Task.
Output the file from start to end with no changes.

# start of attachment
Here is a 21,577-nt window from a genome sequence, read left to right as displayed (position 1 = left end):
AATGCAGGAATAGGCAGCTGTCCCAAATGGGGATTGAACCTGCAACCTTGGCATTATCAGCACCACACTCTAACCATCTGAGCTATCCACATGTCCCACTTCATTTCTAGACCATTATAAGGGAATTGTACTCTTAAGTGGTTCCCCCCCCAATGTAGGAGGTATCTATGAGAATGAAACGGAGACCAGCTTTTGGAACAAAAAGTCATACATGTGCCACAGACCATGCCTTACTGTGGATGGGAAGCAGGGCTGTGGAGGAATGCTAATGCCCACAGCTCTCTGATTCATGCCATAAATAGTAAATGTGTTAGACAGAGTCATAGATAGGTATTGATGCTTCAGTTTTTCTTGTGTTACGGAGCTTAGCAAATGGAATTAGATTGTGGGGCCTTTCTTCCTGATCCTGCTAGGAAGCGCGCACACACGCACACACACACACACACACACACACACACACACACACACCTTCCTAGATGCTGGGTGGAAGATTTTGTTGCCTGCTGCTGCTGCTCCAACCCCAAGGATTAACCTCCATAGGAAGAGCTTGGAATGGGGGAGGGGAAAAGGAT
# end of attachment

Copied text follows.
Here is a 21,577-nt window from a genome sequence, read left to right as displayed (position 1 = left end):
AATGCAGGAATAGGCAGCTGTCCCAAATGGGGATTGAACCTGCAACCTTGGCATTATCAGCACCACACTCTAACCATCTGAGCTATCCACATGTCCCACTTCATTTCTAGACCATTATAAGGGAATTGTACTCTTAAGTGGTTCCCCCCCCAATGTAGGAGGTATCTATGAGAATGAAACGGAGACCAGCTTTTGGAACAAAAAGTCATACATGTGCCACAGACCATGCCTTACTGTGGATGGGAAGCAGGGCTGTGGAGGAATGCTAATGCCCACAGCTCTCTGATTCATGCCATAAATAGTAAATGTGTTAGACAGAGTCATAGATAGGTATTGATGCTTCAGTTTTTCTTGTGTTACGGAGCTTAGCAAATGGAATTAGATTGTGGGGCCTTTCTTCCTGATCCTGCTAGGAAGCGCGCACACACGCACACACACACACACACACACACACACACACACACACACCTTCCTAGATGCTGGGTGGAAGATTTTGTTGCCTGCTGCTGCTGCTCCAACCCCAAGGATTAACCTCCATAGGAAGAGCTTGGAATGGGGGAGGGGAAAAGGAT